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Retirement. Publishers, thank you for the many years of reading pleasure you gave me, but all good things must come to an end. Due to failing eyesight I am forced to retire. I can no longer review your books, and any that you send will be donated to the local library, unread. Do not send any more. I can only read for a couple hours every day, and this does not allow me to finish a book in reasonable time. I will be devoting time to my own books from now on, and reading on a personal level. Books that interest me. I prefer paperbacks and hardbacks, not eBooks. My eyesight has been failing the last few years, and I cannot handle hundreds of review books any more. My books are still available for review. Anyone interested in reviewing any of them, they are found in the Link to Tom’s Books On Amazon. Contact me for pdf copies at

Wednesday, November 14, 2012

Fight Card: Irish Dukes

Irish Dukes (Fight Card)
By Jack Tunney (Mike Faricy)
Kindle $2.99
Rating 5-Stars

Buck Sergeant Kevin Crawley is stationed at Templehof, Germany in 1951. He’s waiting for his transfer to Japan, with a thirty-day leave in between in Ireland, when Sergeant Major Eugene Taylor throws him in the ring against a big Russian. He wins the fight for his Division, and Taylor hides two thousand dollars in his bag. He didn’t know it, but this was going to come in handy very soon. He heads to Ireland looking for relatives; he had never known his father, and his mother had died when he was very young, leaving him to be raised in Father Tim’s Chicago orphanage for boys, where he learned to box. Finding his grandmother, and a beautiful neighbor named Mary, he discovers the local landlord is using strong-arm tactics to force renters to pay high prices. After beating up several of the landlord’s hoodlums, he’s tricked into fighting a huge killer to take pressure off the renters.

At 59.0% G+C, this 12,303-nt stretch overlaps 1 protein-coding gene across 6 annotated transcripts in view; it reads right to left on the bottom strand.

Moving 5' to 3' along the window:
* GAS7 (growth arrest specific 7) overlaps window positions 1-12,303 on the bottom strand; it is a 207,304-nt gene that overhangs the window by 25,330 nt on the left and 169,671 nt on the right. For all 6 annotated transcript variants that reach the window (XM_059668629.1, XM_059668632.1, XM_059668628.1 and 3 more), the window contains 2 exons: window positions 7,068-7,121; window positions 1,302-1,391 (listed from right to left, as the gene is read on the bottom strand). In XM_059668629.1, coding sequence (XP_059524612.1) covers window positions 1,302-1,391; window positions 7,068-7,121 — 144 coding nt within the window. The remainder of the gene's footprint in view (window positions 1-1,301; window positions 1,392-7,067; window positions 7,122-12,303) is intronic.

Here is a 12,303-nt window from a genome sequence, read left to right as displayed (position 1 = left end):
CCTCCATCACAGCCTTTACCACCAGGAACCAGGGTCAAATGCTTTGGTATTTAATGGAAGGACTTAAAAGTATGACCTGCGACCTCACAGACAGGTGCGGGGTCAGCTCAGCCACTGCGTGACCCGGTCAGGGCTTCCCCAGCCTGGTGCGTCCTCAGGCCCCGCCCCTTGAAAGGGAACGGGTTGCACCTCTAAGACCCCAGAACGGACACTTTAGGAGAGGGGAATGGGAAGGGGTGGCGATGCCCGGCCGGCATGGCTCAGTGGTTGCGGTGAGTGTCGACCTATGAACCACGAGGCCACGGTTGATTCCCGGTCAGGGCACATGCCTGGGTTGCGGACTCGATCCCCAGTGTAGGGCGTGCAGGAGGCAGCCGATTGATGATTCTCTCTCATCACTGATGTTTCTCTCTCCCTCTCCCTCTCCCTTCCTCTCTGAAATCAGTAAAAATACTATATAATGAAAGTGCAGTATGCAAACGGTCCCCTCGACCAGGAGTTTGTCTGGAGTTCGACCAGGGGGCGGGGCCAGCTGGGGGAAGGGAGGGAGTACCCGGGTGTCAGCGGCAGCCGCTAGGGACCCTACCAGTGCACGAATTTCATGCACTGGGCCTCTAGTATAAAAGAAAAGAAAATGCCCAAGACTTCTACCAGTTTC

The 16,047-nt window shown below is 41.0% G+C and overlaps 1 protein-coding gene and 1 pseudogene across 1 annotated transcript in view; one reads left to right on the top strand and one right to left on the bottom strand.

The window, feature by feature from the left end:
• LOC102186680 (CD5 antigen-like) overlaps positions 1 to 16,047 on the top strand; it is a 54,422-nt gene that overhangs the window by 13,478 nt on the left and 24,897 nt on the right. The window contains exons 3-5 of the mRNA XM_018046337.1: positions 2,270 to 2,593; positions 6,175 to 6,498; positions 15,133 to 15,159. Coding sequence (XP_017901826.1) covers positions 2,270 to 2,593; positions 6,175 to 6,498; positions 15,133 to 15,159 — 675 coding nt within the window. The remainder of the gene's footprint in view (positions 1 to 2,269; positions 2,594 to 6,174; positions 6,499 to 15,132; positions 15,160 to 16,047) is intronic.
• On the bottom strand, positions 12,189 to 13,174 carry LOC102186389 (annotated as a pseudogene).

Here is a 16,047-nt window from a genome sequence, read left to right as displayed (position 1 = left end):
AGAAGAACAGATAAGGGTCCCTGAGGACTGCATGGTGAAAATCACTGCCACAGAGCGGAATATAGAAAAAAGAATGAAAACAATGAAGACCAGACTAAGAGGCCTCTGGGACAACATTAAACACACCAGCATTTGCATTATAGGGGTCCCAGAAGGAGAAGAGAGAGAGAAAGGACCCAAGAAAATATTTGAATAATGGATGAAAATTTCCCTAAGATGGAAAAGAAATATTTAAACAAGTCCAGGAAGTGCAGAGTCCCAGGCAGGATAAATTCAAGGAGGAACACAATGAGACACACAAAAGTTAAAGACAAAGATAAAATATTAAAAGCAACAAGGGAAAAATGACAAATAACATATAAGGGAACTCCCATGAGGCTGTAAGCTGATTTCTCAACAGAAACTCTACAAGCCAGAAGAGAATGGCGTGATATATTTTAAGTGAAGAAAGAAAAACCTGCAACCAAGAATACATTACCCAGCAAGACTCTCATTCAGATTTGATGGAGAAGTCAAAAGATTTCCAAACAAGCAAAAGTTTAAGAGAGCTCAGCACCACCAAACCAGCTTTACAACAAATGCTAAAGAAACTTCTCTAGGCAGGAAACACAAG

I do have a problem with the military rank in this story. Yes, Sergeant Major has been a military rank for the last 200 years, however, between 1920 and 1958, the rank was discontinued. So there could not have been a Sergeant-Major Eugene Taylor. The actual rank in 1951 was Master Sergeant and Senior Master-Sergeant, both E-7, but depending on their job and position. In 1958, the super E-8s and E-9s were created, bringing back the Sergeant Major title for the E-9. Buck Sergeant Kevin Crawley was also a problem, as there was no Buck Sergeants (three stripes) between 1948 and 1955. The rank of E-5 was just called Sergeant, and it had three stripes, plus a rocker at the bottom; today, this stripe is an E-6 and called a Staff Sergeant, but in 1951 it was an E-5 Sergeant. The 3-stripe Buck Sergeant was reinstated in 1955, which then threw confusion into the Army ranking system for several years until the old ranks were eliminated.

Regardless of the author’s mistake with the military rank, it doesn’t harm this interesting little story. In fact, I found it a bit more fun than some of the previous entries in the Fight Card series. We have a wee bit of humor, along with some nice fight scenes.

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